Tuna - site selection and timing
Site selection (where?) and timing (when, how often?) are very important factors to be taken into consideration when you are designing a representative sampling strategy.
The sites and methodologies that you choose should be based on the species and life stage that you are interested in.
The types of habitats or places occupied by eels are variable, and depend on
- life-stage or size
- water depth and quality
- water level stability and velocity
- amount of cover.
For example, glass eels prefer shallow, fast-moving, rocky waters while adult tuna are more likely to be found hiding during the day under logs and banks. If you are sampling close to the sea, you are likely to get more males and more small eels. As you move up the catchment, you are likely to get more females.
Ideally, in tuna population surveys (for example, to determine the status of a tuna population in an area) you should aim to sample as much of the habitat available as possible. The area or catchment of interest should be subdivided into representative "habitat units", on the basis of river flows, gradient, distance inland, and habitat types.
Sample sites should be referenced by GPS (or map co-ordinates recorded), and information about the site data recorded using parameters such as those utilised in the New Zealand Freshwater Fish Database. This type of data includes:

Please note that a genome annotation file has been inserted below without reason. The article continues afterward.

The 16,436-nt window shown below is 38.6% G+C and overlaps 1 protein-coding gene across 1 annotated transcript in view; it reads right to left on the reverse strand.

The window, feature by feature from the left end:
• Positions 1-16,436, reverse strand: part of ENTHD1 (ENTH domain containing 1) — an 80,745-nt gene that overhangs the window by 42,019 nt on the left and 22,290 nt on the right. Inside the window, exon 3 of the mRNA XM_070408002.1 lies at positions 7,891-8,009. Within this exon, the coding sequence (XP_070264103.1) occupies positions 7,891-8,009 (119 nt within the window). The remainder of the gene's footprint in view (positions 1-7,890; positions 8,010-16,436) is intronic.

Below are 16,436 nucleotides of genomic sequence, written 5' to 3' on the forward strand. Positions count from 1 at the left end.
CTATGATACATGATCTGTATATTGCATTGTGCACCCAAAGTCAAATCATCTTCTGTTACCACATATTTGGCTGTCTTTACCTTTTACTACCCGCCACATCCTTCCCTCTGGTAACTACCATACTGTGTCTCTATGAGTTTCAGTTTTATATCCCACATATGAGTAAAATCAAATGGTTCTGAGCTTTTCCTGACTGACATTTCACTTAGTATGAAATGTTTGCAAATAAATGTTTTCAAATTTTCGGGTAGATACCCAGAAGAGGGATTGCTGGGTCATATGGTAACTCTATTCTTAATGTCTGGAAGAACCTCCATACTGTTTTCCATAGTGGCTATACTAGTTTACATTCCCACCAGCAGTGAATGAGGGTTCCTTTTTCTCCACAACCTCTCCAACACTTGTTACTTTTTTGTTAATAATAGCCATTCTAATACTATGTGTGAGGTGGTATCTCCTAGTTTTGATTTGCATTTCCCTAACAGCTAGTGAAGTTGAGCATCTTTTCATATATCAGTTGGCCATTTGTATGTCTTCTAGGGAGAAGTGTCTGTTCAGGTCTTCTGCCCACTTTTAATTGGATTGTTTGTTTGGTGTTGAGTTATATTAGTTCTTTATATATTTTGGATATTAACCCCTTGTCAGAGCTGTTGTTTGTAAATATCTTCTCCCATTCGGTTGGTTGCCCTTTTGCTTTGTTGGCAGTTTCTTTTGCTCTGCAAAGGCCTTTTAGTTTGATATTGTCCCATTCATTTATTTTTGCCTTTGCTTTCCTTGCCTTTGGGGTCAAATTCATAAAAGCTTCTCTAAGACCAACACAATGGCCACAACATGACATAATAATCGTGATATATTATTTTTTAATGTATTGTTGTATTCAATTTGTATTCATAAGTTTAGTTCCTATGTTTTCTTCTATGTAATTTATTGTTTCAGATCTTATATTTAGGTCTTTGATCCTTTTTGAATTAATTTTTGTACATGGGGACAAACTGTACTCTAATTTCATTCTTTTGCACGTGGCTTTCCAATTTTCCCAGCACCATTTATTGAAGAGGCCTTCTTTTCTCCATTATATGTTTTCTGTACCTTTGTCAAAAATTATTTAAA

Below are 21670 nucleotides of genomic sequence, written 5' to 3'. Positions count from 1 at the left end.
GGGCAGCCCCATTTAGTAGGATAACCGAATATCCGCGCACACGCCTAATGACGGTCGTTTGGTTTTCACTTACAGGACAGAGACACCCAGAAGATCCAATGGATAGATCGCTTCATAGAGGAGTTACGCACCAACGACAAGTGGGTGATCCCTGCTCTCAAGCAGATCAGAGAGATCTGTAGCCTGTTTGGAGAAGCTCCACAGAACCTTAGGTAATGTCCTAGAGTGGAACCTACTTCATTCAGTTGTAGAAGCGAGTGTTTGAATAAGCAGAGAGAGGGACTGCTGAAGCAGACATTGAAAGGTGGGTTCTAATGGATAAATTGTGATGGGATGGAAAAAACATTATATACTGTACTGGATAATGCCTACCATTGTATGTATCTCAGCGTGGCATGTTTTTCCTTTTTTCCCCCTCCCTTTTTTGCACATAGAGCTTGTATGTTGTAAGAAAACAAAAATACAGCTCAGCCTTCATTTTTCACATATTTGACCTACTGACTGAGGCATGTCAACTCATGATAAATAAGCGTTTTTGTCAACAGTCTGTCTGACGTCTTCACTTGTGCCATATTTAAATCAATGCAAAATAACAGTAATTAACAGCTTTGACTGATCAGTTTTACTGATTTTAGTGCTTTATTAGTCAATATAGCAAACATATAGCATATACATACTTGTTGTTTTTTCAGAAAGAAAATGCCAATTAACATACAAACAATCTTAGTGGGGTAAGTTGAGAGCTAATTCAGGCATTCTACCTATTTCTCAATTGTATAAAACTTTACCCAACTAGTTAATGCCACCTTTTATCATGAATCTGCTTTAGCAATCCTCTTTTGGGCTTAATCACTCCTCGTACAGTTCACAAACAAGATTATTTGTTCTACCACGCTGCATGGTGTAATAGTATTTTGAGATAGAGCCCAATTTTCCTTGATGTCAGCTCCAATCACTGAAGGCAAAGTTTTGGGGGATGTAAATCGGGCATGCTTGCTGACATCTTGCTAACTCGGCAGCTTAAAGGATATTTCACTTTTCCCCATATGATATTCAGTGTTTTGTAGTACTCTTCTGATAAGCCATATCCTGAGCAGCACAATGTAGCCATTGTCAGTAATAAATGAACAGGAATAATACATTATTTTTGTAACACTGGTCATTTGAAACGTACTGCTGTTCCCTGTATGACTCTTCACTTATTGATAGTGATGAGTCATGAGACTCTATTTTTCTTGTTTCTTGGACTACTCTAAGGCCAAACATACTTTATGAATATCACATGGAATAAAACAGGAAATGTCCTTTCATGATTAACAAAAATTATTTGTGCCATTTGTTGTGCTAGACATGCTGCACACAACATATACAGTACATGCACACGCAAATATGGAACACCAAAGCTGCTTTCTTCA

- catchment name
- length of waterway fished
- tidal influence
- presence of downstream barrier
- average stream width
- average stream depth
- habitat type (e.g., % pool, run, riffle)
- substrate type (e.g., % mud, sand, gravel, boulder)
- riparian vegetation (e.g., % native, exotic forest, scrub, willow)
- surrounding land use type (e.g., native, farming, urban).
Photos should also be taken from a fixed point (that you can remember to return to, like a fence post or bridge) and/or looking downstream from the top of your sampling site, and upstream from the bottom.
Sampling (i.e. multiple sites within a catchment) should be confined to as brief a time interval as possible in order to minimise any variability associated with seasonal, weather, or lunar influences on eel activity. Therefore, when designing a long term sampling strategy you need to consider the season (as, in general, tuna are more active during the summer months), lunar cycle, flow (i.e. is the site prone to flood damage?), and water availability at your site during dry periods.
References and further reading
McDowall, R.M., Taylor, M.J. (2000). Environmental indicators of habitat quality in a migratory freshwater fish fauna. Environmental Management 25: 357-374. http://www.springerlink.com/content/kn114y00qp714ymc/